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US Political Parties Begin Selecting Leaders for Newly Elected Congress


Democrats and Republicans continue the process of choosing their leaderships, as they look ahead to January when Congress comes under Democratic majority control. Democrats in the House of Representatives vow to maintain unity while taking a bipartisan approach with Republicans and President Bush on such issues as Iraq. However, there have been some internal tensions among Democrats ahead of a key leadership election.

Since the November 7 election that gave them the future majority in the House and Senate, Democrats have stressed unity, as well as readiness to work with Republicans on Iraq and domestic issues.

But that unity has been shaken a bit by the contest for the powerful position of Democratic majority leader.

Congresswoman Nancy Pelosi, now certain to be elected Democratic House Speaker on Thursday, has thrown her support to Jack Murtha as Majority Leader.

Congressman Murtha, a Vietnam veteran known for his close attention to military issues, is widely known for his stand a year ago urging a strategic "redeployment" of U.S. troops out of Iraq.

Future Speaker Pelosi endorses this. But her support for Murtha, rather than Maryland Congressman Steny Hoyer has caused a minor split among Democrats. Though Hoyer is still favored to become Majority Leader, some Democrats are throwing their support behind Murtha.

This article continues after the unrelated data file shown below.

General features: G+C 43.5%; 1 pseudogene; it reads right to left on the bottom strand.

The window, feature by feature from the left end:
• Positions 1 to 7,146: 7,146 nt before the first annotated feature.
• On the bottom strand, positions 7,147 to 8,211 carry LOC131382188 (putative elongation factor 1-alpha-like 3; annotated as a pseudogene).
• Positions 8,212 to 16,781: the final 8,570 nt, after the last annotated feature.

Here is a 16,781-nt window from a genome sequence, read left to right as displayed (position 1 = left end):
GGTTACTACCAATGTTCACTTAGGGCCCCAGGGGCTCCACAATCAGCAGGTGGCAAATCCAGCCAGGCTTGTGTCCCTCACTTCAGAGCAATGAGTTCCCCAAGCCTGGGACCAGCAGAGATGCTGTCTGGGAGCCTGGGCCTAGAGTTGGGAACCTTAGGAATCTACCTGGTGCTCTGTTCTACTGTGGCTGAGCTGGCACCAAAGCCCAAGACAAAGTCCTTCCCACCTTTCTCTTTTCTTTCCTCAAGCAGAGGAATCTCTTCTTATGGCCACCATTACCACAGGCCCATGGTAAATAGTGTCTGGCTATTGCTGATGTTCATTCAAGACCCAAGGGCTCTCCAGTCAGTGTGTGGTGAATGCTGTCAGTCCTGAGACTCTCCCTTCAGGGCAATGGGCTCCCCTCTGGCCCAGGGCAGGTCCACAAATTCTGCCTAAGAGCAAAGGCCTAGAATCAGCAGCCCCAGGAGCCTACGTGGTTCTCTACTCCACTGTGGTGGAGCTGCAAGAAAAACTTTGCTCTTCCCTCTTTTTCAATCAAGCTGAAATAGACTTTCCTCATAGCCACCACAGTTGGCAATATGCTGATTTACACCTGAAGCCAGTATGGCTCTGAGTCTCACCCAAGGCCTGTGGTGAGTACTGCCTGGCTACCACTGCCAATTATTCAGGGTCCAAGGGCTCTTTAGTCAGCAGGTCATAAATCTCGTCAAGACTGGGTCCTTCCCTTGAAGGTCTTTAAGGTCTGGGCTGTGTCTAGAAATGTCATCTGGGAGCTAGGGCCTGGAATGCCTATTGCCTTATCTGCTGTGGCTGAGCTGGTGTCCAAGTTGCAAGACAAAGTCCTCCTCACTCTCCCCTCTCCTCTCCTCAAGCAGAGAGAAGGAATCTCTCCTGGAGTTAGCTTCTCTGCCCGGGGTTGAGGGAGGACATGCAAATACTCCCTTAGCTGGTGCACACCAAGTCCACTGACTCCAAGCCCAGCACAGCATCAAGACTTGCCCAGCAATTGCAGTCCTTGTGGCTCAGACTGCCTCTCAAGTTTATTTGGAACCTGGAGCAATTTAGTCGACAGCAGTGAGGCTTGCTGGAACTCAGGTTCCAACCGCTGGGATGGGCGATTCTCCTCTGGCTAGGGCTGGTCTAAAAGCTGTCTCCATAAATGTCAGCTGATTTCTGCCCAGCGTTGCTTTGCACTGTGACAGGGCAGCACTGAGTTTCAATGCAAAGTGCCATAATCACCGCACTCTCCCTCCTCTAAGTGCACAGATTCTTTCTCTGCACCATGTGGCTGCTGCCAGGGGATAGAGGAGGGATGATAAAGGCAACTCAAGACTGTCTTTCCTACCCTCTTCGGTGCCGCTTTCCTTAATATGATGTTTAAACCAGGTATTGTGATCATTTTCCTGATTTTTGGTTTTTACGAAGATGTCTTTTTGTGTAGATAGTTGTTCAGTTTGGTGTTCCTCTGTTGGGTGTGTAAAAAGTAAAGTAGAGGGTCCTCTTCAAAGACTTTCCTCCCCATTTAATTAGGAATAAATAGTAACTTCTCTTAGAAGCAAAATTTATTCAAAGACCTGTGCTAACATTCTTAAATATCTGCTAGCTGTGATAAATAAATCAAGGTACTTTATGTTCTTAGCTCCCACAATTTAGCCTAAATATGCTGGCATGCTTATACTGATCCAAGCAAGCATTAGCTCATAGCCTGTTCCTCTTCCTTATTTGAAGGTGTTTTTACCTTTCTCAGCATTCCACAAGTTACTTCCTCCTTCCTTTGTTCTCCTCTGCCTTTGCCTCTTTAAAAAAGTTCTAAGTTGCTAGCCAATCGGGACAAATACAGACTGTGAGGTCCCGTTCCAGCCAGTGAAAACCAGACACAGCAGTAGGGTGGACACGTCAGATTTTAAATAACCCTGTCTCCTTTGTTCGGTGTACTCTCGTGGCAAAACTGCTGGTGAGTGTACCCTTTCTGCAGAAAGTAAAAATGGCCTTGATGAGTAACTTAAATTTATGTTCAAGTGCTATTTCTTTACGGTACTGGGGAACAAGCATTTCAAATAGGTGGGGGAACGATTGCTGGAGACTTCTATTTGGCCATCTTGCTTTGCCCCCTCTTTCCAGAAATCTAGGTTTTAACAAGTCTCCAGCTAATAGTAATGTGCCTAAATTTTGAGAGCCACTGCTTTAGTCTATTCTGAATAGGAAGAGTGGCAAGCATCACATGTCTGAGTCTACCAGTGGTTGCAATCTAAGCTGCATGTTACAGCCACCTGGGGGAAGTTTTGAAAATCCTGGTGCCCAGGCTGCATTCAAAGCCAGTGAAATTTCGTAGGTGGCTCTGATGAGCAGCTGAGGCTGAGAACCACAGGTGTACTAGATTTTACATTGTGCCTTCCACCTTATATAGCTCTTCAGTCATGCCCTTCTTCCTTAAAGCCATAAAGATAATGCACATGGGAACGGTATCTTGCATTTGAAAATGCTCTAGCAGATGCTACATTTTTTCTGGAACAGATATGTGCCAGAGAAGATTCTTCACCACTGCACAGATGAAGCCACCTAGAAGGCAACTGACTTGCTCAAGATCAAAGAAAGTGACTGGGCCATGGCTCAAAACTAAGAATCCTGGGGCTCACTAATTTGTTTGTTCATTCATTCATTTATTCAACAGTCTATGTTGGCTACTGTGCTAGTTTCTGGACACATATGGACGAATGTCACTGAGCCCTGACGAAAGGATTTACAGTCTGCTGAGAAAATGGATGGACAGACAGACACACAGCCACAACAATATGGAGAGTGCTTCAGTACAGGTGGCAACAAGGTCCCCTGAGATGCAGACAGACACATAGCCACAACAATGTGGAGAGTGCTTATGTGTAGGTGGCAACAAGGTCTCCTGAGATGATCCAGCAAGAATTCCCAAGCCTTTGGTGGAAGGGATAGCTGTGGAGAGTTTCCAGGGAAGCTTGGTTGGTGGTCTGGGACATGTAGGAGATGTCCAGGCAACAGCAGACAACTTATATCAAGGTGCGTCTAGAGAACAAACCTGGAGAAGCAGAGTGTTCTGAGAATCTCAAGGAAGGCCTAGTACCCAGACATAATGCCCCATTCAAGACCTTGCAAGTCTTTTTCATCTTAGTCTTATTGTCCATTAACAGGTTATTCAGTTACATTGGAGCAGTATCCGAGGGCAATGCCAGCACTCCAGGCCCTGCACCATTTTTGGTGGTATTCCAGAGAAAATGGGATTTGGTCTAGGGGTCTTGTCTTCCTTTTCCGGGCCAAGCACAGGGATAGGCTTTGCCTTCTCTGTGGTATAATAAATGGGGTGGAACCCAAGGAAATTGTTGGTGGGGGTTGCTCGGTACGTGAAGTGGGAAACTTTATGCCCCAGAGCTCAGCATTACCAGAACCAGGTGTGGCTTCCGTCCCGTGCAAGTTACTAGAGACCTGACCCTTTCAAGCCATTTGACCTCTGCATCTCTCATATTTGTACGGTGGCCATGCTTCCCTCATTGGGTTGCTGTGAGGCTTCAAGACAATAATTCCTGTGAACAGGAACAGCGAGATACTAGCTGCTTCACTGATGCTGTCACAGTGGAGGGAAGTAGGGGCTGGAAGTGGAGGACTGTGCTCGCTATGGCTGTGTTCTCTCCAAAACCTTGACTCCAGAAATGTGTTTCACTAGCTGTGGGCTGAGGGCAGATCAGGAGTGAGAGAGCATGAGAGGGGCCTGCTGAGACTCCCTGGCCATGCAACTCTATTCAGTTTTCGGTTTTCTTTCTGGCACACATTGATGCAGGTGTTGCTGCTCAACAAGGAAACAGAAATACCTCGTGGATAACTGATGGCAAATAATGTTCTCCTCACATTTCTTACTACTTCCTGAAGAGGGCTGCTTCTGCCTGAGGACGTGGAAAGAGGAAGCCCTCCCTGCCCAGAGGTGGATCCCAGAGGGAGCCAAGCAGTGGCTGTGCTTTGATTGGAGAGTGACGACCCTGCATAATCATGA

Tensions increased Tuesday when Murtha issued a statement accusing Hoyer of having favored the "stay-the-course" policy President Bush has advocated until recently on Iraq.

Hoyer told reporters (Tuesday) the charge is inaccurate. He downplayed reports of dissension within Democratic ranks, while asserting a majority of Democrats will support him for Democratic leader in an election Thursday.

Democrats in the Senate, meanwhile, formalized their leadership team, headed by future Majority Leader Harry Reid, who held out another offer of bipartisanship to President Bush on Iraq. "This is an issue that is not going to go away, and we're not making any threats to the president. But we are reaching out to him [and] saying work with us to change course. The American people want it, and they demand it," he said.

The incoming Senate leadership will also include Illinois Senator Richard Durbin in the number two slot, North Dakota's Byron Dorgan to head the Policy Committee, and New York's Charles Schumer, who is credited with helping Democrats take the Senate back from Republican control, will continue as campaign committee chairman. Senators Patty Murray of Washington and Debbie Stabenow of Michigan will hold other positions.

House Republicans also face crucial decisions as they approach a scheduled party election on Friday to determine who will lead them as the opposition.

The competition involves Ohio Congressman John Boehner, the current Majority Leader, and challenges by Indiana Republican Mike Pence and Joe Barton of Texas, conservatives who vow to lead Republicans back to power in 2008.

Barton echoes other Republicans who have asserted, since losses in the election, that a commitment to conservative values is the best chance of achieving that. "The Republican party is really not the problem, the Republican party is the answer," he said.

Senate Republicans choose their leaders on Wednesday, with Kentucky Senator Mitch McConnell unopposed to be Minority Leader.

As they consider their choices, Republicans have also faced calls from some conservative commentators urging them to delay leadership decisions, saying the party needs more time to consider how to mount, and who can most effectively lead, an effective challenge to Democrats over the next two years.

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